Faculty often indicate that they learn about the technologies they select from a colleague, whether a faculty member or instructional designer. This process often resembles what Tony Bates has dubbed "technological determinism": selecting technology "because it's new or because a colleague has had success with it" (Selecting online learning technologies, 2012).
Yet this approach may overlook important differences in the instructional context, purpose, and audience. A design-oriented approach to instructional technology can address these differences.
As part of ongoing action research, the LEAPS framework and job aid below were created to assist faculty in selecting instructional technology by using a design perspective.
LEAPS is a mnemonic that stands for learner analysis, engagement, accessibility, purpose of instruction, and sustainability:
Each of these five areas encompasses more detailed considerations, as reflected in the LEAPS job aid below. Informed by key principles of instructional design, the LEAPS job aid is read from left to right. This order guides faculty to think about technology through a series of steps that parallels those in backwards course design.
This job aid can help faculty:
This work is licensed under a Creative Commons Attribution-NonCommercial-NoDerivatives 4.0 International License.
LEAPS Framework for Instructional Technology Selection (accessible version).
CAFÉ thanks the faculty whose insights shaped the creation of this job aid for the benefit of other faculty and whose participation remains confidential in accordance with an IRB-approved research study. Any faculty who are interested in contributing to ongoing action research based on this job aid and its use should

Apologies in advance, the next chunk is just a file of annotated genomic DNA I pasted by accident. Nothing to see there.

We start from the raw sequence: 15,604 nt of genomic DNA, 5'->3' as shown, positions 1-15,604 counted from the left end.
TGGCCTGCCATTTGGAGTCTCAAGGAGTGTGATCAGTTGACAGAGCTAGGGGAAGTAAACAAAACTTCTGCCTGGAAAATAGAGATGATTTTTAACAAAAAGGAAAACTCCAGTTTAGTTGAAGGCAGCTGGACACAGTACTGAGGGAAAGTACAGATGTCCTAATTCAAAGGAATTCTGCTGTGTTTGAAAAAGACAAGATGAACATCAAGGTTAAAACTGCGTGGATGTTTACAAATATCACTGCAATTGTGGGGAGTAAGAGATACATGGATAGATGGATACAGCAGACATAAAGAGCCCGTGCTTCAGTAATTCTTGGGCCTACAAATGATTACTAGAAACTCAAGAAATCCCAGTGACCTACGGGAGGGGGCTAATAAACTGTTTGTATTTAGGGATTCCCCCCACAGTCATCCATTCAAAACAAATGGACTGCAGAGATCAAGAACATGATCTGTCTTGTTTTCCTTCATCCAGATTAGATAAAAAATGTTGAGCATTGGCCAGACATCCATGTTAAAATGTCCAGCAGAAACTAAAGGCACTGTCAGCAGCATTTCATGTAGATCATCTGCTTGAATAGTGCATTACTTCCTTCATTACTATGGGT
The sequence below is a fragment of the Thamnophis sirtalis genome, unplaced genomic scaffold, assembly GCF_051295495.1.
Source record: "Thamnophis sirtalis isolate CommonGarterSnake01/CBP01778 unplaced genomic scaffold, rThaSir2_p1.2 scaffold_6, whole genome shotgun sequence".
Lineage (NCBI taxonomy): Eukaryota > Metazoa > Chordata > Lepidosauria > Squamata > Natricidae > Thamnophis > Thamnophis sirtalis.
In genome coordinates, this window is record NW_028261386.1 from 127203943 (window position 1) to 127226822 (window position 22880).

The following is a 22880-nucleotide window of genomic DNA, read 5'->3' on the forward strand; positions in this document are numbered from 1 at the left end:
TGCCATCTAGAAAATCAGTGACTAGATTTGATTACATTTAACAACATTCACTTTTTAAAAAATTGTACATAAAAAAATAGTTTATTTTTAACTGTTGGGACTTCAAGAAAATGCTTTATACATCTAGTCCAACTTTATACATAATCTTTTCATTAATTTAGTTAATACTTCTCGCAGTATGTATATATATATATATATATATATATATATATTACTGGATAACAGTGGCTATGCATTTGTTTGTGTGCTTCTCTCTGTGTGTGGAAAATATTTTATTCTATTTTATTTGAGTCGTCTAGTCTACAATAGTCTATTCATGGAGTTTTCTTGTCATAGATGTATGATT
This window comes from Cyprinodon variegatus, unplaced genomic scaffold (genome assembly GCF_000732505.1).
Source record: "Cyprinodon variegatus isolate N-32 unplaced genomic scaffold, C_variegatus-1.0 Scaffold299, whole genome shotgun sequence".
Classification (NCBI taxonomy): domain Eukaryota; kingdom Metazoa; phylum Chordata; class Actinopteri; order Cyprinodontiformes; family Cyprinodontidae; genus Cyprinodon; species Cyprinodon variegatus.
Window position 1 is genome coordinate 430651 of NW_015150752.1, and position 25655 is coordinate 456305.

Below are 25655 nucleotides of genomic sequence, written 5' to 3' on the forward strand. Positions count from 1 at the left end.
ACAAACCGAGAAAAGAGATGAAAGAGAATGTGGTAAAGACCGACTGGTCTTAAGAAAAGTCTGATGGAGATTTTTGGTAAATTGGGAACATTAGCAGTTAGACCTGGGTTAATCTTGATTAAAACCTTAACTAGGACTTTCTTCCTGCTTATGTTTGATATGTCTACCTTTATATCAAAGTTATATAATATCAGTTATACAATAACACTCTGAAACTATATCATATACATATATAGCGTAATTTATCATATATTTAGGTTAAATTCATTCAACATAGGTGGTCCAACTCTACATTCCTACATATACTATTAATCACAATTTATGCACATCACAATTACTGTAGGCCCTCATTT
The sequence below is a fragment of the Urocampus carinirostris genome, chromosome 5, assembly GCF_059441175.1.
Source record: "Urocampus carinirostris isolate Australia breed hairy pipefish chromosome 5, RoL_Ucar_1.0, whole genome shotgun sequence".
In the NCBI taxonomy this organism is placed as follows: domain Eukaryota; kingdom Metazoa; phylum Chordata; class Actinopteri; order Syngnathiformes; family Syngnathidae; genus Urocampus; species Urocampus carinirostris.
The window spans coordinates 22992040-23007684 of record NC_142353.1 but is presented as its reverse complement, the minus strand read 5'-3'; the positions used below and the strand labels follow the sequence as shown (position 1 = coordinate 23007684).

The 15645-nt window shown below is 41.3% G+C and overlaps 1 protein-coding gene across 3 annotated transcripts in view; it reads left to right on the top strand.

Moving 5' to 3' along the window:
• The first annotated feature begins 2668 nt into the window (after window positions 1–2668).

contact Laura Lohman for more details about how to get involved.
As we shift our instruction rapidly into an online environment, we have an immediate opportunity to pause and apply the LEAPS framework. This means beginning by thinking about our learners. As
Daniel Stanford has elaborated, our students, as they have returned home, having varying kinds of access to the internet and to devices. Moreover, they are now located in different time zones. They may be sharing one device with several family members. All these situational factors impact how easily students can use the technologies we adopt. Acknowledging this, we may decide to shift away from heavy reliance on high-bandwidth technologies like videoconferencing towards other technologies that still provide an immediacy of interaction (in the Engagement area of LEAPS) at a lower bandwidth. These types of technologies are located in the blue section of Stanford's matrix below. For more information about technologies available to us and to our students for collaborative documents, see Supporting Student Collaboration. For more information about chat within MyCourses, see Creating a Chat Session.
Selecting online learning technologies: An interview with Tony Bates. (2012, July 31).
Faculty Focus. Retrieved from
Stanford, D. (2020, March 16). Videoconferencing alternatives: How low-bandwidth teaching will save us all.
IDD Blog. Retrieved from https://www.iddblog.org/videoconferencing-alternatives-how-low-bandwidth-teaching-will-save-us-all/.